3. Micro-services oriented. All our systems rely on loosely coupled architectures with dependencies explicitly described through service endpoints. This makes our systems more agile and also radically increases code reuse. We don’t need to create new instances of common services for each our our sub-systems.

Outside of Google, this approach is being dubbed ‘GIFEE’ -- Google Infrastructure for Everyone Else. Interestingly, it could also be called ‘FIFEE’ or ‘TIFEE’ -- both Facebook and Twitter have adopted similar approaches to computing to deal with their scale of operations. The specific details vary, but the basic patterns are consistent. This is technical coevolution at its best. There is only one practical approach to dealing with operations at internet scale and, to date, each internet company has had to create their own rendition of the same basic patterns.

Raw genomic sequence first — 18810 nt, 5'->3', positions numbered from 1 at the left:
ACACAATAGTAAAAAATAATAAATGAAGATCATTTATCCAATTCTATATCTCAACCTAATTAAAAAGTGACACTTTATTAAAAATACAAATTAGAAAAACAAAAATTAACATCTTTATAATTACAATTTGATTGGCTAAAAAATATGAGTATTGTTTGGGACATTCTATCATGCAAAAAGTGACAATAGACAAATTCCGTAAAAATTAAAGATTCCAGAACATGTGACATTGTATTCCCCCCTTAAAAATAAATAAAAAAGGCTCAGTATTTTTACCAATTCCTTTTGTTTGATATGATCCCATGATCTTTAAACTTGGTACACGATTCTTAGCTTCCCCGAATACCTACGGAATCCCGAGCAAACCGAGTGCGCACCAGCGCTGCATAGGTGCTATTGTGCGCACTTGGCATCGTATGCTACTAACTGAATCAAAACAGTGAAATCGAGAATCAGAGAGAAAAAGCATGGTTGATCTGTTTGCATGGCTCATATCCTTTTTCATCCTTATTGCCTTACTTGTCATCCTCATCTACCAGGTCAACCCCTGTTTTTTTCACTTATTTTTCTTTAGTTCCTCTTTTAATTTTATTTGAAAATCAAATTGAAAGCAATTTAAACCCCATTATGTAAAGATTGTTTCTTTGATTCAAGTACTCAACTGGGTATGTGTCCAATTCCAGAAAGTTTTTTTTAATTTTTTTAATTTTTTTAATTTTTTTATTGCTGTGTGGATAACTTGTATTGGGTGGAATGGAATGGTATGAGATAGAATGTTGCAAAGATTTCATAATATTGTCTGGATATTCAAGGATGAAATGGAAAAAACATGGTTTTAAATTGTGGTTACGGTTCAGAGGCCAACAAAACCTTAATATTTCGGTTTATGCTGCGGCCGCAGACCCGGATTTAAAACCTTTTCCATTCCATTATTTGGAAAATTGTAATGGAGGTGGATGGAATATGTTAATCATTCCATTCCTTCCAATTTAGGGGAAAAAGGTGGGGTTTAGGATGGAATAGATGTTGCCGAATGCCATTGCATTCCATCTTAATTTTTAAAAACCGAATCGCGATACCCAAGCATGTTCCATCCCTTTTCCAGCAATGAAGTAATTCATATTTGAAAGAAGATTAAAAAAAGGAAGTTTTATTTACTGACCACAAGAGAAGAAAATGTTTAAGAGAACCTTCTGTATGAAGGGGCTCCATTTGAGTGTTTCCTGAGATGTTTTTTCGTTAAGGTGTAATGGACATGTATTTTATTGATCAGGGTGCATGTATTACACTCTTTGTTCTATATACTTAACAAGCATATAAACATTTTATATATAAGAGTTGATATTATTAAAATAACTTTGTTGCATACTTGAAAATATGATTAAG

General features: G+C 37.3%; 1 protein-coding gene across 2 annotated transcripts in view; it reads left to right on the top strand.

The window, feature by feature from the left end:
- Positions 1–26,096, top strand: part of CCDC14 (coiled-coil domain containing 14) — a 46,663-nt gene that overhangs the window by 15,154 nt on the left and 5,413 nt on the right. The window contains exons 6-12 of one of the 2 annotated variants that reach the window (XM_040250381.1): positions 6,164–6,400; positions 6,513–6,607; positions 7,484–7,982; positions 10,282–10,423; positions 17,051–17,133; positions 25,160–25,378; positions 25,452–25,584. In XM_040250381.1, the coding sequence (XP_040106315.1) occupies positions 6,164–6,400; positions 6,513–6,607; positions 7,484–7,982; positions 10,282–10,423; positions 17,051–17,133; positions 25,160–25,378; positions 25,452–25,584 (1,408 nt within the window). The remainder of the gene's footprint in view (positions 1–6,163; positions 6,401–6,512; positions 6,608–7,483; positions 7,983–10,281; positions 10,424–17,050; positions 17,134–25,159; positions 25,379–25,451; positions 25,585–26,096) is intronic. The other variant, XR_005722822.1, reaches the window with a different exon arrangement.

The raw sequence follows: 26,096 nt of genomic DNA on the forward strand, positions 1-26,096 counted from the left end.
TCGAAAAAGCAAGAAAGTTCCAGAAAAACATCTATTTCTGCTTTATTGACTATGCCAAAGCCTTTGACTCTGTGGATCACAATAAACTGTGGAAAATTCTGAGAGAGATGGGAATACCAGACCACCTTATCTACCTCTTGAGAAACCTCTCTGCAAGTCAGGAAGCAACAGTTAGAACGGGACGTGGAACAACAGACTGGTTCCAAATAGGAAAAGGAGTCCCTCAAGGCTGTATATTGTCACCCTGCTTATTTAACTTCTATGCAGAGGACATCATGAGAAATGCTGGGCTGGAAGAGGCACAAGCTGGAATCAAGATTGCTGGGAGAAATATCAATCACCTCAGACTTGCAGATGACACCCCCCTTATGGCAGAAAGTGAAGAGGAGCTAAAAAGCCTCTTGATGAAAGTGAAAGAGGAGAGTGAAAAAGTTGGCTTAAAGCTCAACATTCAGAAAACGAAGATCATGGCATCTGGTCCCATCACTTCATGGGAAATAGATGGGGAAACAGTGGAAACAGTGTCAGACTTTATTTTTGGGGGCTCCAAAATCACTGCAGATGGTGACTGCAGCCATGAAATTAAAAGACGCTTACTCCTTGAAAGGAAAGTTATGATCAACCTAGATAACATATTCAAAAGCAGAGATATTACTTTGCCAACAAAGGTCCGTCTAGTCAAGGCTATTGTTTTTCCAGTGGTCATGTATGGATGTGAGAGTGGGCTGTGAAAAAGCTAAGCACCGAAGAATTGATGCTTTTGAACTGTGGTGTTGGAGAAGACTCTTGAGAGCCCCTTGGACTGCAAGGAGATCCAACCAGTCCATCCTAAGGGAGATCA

As we look to the future we see more traditional enterprises being forced to tackle internet scale problems. IoT is driving unprecedented traffic levels to businesses. A more highly connected and mobile enabled customer base and workforce require internet scale solutions to support. It is inevitable that every enterprise will have to tackle these challenges, and as a community it makes sense to come together and assemble robust technical stacks to support these companies.

The Next Phase in Containers: Standardization